Ocracoke Vacation — Day Seven, October 30

While walking in the evening of my seventh day on Ocracoke, I came to a fork in the road. So I took it, heeding Mr. Berra’s advice. It was scratched and mashed free of its curve from its time in traffic, making it more accurately depictive of its moniker, “flatware”. Something good will come of it, surely.

Earlier in the day, around 7:30 in the morning, Michael headed home. It was really nice spending the time with him the last few days. As the morning went by, I decided to go up the island and explore the other beach ramps and roads to the sound that I had not tried yet. Here are some shots from the easternmost soundside entrance.






Ramp 59 is the easternmost oceanside access.



I found three more roads to the sound. Two of them were for “Authorized Vehicles Only”, but the other one turned out to be a wonderfully narrow and long path full of deep holes of brown water. At the end of it, I set up the spotting scope and looked around the sound for a bit.

As I moved back down the island, I began to see several people on bicycles. I guessed they were folks staying in Ocracoke who had rented them for the day. When I arrived at the Pony Pasture parking area, I took the boardwalk to the beach for a look. One of the cyclists was there, and I asked her about the group. They were about fifteen women from all over the country who had signed up for a six-day bicycle trip of the entire Outer Banks, starting up at Corolla and coming south. They could each go at their own pace, stopping to examine what particularly interested them. This woman was from New Hampshire. Back at the parking lot I met another one who was from Maryland. She was a birder, and I had seen her earlier, stopping with binoculars to identify some birds. They were to spend the night in Ocracoke and have the next day to relax.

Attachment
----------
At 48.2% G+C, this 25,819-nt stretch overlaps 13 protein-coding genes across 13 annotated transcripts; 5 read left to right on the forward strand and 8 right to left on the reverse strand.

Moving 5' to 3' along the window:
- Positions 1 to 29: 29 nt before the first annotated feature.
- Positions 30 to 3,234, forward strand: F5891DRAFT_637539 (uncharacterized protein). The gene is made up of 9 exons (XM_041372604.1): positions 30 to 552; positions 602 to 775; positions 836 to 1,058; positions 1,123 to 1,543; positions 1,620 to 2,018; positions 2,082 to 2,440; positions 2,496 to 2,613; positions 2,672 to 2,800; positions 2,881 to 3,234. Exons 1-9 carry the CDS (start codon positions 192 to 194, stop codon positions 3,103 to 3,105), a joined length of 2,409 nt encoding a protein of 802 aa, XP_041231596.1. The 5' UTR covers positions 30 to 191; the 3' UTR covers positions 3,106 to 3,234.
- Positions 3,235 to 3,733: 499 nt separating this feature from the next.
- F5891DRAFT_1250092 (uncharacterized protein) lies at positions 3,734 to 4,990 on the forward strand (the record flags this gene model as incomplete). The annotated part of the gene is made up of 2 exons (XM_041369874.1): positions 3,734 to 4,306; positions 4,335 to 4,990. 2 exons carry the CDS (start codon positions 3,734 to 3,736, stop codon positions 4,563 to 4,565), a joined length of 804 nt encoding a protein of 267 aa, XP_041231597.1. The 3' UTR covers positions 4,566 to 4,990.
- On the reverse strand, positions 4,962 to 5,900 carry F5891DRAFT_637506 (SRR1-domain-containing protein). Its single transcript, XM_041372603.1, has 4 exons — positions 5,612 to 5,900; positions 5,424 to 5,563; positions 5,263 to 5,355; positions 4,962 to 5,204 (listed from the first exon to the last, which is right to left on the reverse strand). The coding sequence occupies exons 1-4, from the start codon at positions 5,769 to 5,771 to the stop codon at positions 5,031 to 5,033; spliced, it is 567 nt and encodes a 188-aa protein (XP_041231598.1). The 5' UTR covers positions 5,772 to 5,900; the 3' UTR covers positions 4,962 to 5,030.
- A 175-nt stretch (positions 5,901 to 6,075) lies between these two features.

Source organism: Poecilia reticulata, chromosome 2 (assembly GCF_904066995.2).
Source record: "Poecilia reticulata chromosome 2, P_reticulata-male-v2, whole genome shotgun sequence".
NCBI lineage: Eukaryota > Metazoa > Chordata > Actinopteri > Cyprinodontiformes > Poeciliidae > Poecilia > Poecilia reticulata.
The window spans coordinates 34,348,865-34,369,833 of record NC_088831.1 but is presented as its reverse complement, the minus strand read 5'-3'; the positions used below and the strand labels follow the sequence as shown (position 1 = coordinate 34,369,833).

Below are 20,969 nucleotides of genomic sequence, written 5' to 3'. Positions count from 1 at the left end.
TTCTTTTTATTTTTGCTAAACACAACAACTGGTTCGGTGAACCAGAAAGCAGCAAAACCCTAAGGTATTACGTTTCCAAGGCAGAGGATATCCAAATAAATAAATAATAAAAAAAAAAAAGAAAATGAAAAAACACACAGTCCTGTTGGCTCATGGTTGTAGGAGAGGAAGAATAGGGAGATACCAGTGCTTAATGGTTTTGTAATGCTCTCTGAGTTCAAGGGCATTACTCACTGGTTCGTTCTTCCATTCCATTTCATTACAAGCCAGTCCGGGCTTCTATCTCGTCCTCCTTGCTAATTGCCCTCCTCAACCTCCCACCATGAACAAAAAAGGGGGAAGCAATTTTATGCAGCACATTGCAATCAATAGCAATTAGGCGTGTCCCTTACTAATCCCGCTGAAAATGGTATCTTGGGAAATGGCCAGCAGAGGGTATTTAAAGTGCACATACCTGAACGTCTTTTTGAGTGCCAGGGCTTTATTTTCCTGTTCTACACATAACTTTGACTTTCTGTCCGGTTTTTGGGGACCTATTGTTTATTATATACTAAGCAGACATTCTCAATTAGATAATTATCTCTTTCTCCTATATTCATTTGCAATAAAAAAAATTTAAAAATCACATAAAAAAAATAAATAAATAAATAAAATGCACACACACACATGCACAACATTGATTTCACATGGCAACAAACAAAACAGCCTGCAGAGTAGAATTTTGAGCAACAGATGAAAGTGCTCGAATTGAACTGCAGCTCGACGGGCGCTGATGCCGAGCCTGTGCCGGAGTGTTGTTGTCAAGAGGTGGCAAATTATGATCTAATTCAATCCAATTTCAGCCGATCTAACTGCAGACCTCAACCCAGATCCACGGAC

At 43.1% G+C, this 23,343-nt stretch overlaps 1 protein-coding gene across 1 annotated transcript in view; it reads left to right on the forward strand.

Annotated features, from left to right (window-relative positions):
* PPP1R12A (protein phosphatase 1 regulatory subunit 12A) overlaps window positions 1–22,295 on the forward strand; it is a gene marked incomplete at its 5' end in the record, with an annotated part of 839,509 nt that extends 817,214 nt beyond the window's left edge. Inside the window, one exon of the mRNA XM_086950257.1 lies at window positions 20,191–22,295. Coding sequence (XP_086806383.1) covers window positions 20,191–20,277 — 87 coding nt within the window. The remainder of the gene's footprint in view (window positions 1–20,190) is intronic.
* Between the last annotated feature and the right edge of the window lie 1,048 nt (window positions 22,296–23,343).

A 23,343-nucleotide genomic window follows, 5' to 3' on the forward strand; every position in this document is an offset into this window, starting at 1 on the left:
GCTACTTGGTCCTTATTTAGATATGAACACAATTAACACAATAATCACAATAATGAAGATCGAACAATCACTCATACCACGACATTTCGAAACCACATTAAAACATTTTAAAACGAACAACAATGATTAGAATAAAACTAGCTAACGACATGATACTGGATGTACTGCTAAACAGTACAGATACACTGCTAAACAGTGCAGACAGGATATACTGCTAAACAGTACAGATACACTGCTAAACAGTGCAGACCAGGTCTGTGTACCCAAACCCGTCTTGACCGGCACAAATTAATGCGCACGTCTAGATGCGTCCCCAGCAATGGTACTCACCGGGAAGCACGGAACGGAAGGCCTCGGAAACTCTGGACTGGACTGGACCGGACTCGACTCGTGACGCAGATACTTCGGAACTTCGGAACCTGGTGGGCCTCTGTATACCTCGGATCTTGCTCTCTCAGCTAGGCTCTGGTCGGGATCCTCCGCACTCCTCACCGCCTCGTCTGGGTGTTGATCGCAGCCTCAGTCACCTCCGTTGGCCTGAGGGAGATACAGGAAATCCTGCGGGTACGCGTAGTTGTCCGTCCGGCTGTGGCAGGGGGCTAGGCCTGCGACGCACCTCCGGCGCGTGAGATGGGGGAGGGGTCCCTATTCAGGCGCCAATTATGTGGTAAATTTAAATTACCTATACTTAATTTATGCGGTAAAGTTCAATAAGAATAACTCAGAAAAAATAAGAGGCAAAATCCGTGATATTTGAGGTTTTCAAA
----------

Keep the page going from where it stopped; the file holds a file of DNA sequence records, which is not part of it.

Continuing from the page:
I had lunch at Howard’s Pub, my first time at the popular eatery…conch fritters and a half-pound burger. The afternoon involved visiting two shops which had not been open previously, including an active pottery. That’s where I found the stack of decals which included the elusive Ramp 72 sticker; all other locations had been out of them. The rest of the day was spent just taking it easy around the house, until I went for my walk to the sound at sunset.